The Road Ahead for Early Education in a Biden-Harris Administration

November 19, 2020

Joe Biden has been declared the winner of the election; although there are still some challenges to this news, regardless of partisan standing, most independent observers do not expect existing challenges to impact the election result. As we look forward toward the future, as we anticipate Biden taking the oath of office on January 20, we can also anticipate a new era for America and, for our purposes, education and the early childhood education profession in particular. The Council for Professional Recognition congratulates President-Elect Joe Biden and Vice President-Elect Kamala Harris as well as all the candidates who have been elected to office at the federal, state, and local levels.

At a time when our country can seem very divided, it is essential that we highlight something that brings us together — support for early childhood education. Research highlights Americans’ strong bipartisan support for many proposals that will help more families access high-quality early learning and care opportunities.

In fact, the deeply divided 116th Congress acted swiftly during the first months of the COVID-19 pandemic in a bipartisan manner to provide $3.5 billion in emergency funds for childcare centers through the passage of the CARES Act.

Given the outcome of the presidential election, we highlight below some ways the new administration may impact the early childhood education profession:

  • President-Elect Biden is the first candidate to win the presidency with the expressed goal of universal pre-k for all three and four-year-olds. Discussing the proposal, Biden stated, “this investment will ease the burden on our families, help close the achievement gap, promote the labor participation of parents who want to work, and lift our critical early childhood education workforce out of poverty.”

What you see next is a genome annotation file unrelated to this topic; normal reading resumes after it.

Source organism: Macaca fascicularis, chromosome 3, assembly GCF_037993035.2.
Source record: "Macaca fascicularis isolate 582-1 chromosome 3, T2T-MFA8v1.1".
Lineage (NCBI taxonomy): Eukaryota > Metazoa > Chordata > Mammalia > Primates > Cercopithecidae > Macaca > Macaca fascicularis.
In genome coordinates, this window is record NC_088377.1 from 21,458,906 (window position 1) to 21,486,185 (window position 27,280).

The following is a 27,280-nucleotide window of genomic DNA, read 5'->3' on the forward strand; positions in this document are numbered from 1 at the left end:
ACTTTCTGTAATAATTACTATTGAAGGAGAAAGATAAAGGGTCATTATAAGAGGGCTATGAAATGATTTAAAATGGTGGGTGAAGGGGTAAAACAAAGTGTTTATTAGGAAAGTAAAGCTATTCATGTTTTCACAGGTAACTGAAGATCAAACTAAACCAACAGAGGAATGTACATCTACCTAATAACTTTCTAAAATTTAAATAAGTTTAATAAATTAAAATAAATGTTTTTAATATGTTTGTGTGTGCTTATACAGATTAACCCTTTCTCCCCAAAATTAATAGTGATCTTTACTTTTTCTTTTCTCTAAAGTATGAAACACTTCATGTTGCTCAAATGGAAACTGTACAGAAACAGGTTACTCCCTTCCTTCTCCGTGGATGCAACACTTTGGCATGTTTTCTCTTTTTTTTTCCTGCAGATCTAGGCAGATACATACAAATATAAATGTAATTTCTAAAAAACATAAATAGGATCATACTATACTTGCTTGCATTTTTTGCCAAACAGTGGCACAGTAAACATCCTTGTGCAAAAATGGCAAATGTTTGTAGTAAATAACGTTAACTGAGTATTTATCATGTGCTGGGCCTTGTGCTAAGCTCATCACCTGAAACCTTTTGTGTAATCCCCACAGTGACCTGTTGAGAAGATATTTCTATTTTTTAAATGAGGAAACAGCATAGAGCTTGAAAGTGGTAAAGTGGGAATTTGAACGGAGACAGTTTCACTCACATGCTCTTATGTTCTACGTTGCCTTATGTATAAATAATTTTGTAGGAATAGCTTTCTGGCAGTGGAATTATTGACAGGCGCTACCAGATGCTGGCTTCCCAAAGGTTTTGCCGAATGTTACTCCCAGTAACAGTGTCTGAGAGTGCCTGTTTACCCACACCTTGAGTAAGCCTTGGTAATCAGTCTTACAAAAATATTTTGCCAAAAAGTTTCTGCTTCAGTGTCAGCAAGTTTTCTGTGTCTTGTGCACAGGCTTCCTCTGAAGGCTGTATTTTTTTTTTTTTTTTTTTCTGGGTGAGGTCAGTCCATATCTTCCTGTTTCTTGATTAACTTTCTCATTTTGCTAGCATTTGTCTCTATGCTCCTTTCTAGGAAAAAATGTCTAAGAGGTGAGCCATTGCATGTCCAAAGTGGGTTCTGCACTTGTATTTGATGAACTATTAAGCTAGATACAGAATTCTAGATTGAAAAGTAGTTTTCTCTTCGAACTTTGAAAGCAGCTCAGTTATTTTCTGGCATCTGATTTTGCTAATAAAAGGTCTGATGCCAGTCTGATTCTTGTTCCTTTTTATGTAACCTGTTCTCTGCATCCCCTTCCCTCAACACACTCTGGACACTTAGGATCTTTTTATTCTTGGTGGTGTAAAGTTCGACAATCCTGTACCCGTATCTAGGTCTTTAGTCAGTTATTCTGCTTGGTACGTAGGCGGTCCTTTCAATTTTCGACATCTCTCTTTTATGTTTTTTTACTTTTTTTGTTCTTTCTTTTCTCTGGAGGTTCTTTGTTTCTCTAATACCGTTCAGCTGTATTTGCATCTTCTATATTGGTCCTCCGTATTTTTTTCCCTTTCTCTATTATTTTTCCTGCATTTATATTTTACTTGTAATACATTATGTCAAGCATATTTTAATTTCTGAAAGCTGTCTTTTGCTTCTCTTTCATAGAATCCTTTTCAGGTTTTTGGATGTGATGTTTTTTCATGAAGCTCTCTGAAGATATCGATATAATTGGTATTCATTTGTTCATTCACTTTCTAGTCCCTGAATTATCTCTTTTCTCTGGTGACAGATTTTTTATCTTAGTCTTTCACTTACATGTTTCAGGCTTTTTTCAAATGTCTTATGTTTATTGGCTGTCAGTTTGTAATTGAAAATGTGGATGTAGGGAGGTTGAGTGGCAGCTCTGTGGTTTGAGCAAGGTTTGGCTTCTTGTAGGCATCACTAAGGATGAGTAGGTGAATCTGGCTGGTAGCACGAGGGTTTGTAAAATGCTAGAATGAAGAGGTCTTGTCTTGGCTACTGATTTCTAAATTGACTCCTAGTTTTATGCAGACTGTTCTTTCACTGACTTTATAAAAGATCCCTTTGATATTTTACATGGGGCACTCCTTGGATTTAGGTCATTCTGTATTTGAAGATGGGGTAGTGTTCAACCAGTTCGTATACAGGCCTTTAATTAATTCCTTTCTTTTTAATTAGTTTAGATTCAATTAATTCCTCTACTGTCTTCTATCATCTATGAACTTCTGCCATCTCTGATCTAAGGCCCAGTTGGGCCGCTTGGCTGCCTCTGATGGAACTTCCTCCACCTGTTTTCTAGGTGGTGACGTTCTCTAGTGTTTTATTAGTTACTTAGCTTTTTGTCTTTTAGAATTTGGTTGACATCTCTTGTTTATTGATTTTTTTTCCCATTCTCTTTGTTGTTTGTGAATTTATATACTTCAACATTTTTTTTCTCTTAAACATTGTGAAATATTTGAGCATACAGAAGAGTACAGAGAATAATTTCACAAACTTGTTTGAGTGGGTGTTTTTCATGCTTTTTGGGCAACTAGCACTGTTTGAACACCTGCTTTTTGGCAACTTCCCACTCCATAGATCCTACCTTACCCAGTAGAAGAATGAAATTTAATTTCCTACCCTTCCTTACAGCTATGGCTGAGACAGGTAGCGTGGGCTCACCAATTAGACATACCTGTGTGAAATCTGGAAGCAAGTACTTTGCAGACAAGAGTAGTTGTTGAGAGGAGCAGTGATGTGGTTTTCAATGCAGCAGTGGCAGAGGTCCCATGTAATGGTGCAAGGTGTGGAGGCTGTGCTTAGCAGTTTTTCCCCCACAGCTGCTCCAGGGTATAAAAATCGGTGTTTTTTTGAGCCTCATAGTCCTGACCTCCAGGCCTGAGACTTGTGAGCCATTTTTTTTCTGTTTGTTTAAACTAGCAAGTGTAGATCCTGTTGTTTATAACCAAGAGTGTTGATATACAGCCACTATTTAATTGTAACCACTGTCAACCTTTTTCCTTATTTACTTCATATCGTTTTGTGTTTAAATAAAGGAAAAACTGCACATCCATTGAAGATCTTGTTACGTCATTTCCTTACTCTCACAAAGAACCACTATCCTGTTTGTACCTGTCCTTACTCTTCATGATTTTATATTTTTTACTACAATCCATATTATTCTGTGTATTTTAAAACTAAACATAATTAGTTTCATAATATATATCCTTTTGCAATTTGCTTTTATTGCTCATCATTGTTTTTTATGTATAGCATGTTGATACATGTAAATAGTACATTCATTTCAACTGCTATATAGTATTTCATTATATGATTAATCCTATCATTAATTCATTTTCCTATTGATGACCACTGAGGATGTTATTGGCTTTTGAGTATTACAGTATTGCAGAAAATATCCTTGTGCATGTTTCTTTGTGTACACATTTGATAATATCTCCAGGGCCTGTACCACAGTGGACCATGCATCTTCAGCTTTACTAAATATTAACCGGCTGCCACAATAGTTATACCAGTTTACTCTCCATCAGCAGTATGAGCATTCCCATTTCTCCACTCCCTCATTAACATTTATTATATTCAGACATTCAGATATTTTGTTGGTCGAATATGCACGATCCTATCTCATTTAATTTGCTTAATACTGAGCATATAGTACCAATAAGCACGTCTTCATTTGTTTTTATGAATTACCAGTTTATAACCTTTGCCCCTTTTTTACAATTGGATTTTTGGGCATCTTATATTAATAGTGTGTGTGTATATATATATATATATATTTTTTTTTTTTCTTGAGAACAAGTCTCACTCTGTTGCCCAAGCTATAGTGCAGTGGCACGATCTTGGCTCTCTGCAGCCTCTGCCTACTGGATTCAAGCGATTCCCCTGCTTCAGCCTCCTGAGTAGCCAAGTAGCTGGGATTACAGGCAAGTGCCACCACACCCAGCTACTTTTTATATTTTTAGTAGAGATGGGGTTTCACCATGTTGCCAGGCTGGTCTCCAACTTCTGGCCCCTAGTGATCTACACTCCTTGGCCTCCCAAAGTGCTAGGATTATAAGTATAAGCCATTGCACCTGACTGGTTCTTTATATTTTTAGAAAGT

• President-Elect Biden’s education plan specifically states that he will “create more opportunities for high school students to take practical classes that lead to credentials. Biden will invest in and allow Pell grants to be used for dual enrollment programs, so high school students can take classes at a community college and earn college credits or a credential prior to graduating from high school. To date, over three-thousand high school students have achieved a CDA; we welcome President-Elect Biden’s proposed investments in career pathways to provide new, and expand existing, opportunities for high school students to attain a CDA.
  • Biden has also proposed new and increased child care tax credits for families so that they may be able to have increased availability for child care. However, these tax credits would need to be approved and enacted by Congress. The plan offers a refundable tax credit of up to $8000 for child care. Specifically:
    • Families will receive as much as half of their spending on child care for children under age 13, up to $8,000 for one child or $16,000 for two or more children.
    • The full 50% reimbursement will be available to families making less than $125,000 a year, and families making between $125,000 and $400,000 will receive a partial credit.

Vice-President Elect Kamala Harris will be taking an active role in the administration and will surely help shape its early childhood education agenda. Harris has previously called education “a fundamental right” and, like Biden, has proposed increased funding for Head Start and a universal pre-k system.

The change in the administration also brings a new high-ranking advocate for the profession in the form of the future First Lady, Dr. Jill Biden. Dr. Biden has been an educator for over thirty years and has first-hand experience as an advocate for all who work in the field. Dr. Biden understands the commitment those in the profession make to the advancement and education of America’s next generation publicly stating, “teaching is not what I do. It is who I am.”

The Council and the entire early childhood education community looks forward to providing insights and perspectives as elected leaders work on these important issues that effect the country’s youngest learners and their families.

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